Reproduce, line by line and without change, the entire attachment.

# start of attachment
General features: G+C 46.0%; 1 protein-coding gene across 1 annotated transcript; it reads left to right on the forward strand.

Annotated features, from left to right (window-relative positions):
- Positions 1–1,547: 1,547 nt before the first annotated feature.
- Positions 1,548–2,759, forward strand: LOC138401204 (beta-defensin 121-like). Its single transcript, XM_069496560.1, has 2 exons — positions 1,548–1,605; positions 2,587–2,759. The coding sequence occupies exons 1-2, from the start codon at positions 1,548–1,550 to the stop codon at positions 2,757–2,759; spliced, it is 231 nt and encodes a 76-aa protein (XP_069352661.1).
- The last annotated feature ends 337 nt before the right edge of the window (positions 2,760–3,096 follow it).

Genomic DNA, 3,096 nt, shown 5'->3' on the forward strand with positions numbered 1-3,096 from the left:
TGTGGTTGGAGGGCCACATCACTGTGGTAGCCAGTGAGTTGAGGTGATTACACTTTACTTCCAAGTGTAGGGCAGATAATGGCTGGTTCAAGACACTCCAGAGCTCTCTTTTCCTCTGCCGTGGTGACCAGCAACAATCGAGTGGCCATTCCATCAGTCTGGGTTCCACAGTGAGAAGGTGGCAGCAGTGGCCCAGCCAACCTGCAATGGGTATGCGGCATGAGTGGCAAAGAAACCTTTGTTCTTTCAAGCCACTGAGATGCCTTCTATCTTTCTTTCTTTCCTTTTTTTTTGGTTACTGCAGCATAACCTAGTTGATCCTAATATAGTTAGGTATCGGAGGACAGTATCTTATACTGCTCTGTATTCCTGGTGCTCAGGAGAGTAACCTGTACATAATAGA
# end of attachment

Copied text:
General features: G+C 46.0%; 1 protein-coding gene across 1 annotated transcript; it reads left to right on the forward strand.

Annotated features, from left to right (window-relative positions):
- Positions 1–1,547: 1,547 nt before the first annotated feature.
- Positions 1,548–2,759, forward strand: LOC138401204 (beta-defensin 121-like). Its single transcript, XM_069496560.1, has 2 exons — positions 1,548–1,605; positions 2,587–2,759. The coding sequence occupies exons 1-2, from the start codon at positions 1,548–1,550 to the stop codon at positions 2,757–2,759; spliced, it is 231 nt and encodes a 76-aa protein (XP_069352661.1).
- The last annotated feature ends 337 nt before the right edge of the window (positions 2,760–3,096 follow it).

Genomic DNA, 3,096 nt, shown 5'->3' on the forward strand with positions numbered 1-3,096 from the left:
TGTGGTTGGAGGGCCACATCACTGTGGTAGCCAGTGAGTTGAGGTGATTACACTTTACTTCCAAGTGTAGGGCAGATAATGGCTGGTTCAAGACACTCCAGAGCTCTCTTTTCCTCTGCCGTGGTGACCAGCAACAATCGAGTGGCCATTCCATCAGTCTGGGTTCCACAGTGAGAAGGTGGCAGCAGTGGCCCAGCCAACCTGCAATGGGTATGCGGCATGAGTGGCAAAGAAACCTTTGTTCTTTCAAGCCACTGAGATGCCTTCTATCTTTCTTTCTTTCCTTTTTTTTTGGTTACTGCAGCATAACCTAGTTGATCCTAATATAGTTAGGTATCGGAGGACAGTATCTTATACTGCTCTGTATTCCTGGTGCTCAGGAGAGTAACCTGTACATAATAGA